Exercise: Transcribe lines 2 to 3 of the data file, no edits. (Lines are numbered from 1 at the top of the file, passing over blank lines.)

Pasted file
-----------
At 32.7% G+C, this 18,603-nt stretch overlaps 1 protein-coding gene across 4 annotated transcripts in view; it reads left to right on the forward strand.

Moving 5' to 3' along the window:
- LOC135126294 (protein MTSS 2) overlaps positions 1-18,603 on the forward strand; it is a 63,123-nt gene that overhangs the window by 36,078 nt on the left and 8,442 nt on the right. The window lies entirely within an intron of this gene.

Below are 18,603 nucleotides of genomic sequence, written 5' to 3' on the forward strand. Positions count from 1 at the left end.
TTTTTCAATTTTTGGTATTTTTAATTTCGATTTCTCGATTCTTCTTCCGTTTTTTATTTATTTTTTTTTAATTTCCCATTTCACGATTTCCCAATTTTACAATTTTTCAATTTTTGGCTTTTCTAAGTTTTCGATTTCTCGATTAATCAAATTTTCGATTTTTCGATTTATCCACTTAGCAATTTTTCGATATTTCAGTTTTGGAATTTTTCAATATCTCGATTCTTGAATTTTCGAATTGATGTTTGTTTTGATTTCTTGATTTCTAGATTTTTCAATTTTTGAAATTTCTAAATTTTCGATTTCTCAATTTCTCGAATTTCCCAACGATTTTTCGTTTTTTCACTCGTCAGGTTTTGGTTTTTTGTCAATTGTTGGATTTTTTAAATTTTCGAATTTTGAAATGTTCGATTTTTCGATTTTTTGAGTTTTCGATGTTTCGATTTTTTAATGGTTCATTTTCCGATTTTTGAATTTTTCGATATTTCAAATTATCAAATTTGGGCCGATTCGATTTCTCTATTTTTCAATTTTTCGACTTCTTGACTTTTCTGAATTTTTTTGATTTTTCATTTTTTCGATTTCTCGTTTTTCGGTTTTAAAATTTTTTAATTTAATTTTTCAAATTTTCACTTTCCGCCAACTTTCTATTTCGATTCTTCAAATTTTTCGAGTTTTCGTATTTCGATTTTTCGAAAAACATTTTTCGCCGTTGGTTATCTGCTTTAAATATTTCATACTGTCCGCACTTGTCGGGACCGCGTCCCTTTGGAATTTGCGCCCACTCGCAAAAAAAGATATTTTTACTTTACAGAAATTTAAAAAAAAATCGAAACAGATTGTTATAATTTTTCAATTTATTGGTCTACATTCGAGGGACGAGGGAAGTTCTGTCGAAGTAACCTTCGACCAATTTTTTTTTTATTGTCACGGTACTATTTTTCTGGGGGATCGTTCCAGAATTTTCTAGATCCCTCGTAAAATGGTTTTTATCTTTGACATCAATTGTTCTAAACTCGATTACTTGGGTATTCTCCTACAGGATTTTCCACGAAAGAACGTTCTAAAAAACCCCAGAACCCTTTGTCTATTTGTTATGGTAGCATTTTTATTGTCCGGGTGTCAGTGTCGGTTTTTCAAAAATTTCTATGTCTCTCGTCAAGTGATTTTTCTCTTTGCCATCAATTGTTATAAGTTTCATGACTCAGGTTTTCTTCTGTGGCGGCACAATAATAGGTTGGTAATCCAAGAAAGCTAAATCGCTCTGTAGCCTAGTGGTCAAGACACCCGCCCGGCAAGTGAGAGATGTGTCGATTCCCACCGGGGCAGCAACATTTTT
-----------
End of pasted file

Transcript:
Moving 5' to 3' along the window:
- LOC135126294 (protein MTSS 2) overlaps positions 1-18,603 on the forward strand; it is a 63,123-nt gene that overhangs the window by 36,078 nt on the left and 8,442 nt on the right. The window lies entirely within an intron of this gene.